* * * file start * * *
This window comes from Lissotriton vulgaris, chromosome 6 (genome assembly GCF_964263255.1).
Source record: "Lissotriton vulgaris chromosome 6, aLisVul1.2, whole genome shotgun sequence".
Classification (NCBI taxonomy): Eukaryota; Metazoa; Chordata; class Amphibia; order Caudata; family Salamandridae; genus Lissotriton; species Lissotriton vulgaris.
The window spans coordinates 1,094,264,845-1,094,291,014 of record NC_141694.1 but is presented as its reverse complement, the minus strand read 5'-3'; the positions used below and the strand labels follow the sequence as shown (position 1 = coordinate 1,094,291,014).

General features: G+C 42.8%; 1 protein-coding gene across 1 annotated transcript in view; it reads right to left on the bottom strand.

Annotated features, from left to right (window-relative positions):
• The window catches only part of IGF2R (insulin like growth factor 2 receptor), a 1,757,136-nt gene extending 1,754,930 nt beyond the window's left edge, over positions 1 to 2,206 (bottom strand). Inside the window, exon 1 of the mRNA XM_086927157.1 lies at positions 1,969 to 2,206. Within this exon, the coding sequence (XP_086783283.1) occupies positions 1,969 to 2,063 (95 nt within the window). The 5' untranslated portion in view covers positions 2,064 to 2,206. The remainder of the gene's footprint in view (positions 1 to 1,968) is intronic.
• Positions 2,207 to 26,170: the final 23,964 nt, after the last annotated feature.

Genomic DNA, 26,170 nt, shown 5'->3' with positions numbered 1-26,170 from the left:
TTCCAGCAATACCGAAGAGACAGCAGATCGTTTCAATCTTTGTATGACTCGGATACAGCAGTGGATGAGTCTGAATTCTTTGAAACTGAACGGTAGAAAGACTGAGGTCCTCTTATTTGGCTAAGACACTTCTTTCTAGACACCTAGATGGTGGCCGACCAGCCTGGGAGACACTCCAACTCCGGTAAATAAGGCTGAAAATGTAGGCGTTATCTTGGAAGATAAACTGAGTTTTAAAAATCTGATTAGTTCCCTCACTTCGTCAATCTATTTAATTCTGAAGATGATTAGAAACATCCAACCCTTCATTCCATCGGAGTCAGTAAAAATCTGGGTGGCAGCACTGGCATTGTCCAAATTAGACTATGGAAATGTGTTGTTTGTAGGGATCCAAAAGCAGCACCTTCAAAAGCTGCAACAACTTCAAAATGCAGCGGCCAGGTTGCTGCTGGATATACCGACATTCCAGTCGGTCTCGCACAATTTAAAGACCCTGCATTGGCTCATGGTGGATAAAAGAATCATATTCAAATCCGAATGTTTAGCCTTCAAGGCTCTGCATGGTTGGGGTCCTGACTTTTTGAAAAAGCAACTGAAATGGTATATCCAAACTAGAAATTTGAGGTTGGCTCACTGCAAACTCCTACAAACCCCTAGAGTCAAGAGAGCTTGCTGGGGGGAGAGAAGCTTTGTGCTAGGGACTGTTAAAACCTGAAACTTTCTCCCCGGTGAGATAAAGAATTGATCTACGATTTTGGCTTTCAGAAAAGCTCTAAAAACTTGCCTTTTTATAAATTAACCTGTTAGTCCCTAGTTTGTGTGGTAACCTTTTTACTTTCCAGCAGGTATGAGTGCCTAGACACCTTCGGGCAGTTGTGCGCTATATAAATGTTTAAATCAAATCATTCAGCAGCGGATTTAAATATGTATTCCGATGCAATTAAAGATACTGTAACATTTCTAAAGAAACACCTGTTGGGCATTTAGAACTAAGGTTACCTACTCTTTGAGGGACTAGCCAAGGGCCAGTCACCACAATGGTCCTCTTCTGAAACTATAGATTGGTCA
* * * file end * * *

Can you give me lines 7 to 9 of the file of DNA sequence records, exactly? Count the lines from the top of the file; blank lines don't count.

• The window catches only part of IGF2R (insulin like growth factor 2 receptor), a 1,757,136-nt gene extending 1,754,930 nt beyond the window's left edge, over positions 1 to 2,206 (bottom strand). Inside the window, exon 1 of the mRNA XM_086927157.1 lies at positions 1,969 to 2,206. Within this exon, the coding sequence (XP_086783283.1) occupies positions 1,969 to 2,063 (95 nt within the window). The 5' untranslated portion in view covers positions 2,064 to 2,206. The remainder of the gene's footprint in view (positions 1 to 1,968) is intronic.
• Positions 2,207 to 26,170: the final 23,964 nt, after the last annotated feature.

Genomic DNA, 26,170 nt, shown 5'->3' with positions numbered 1-26,170 from the left: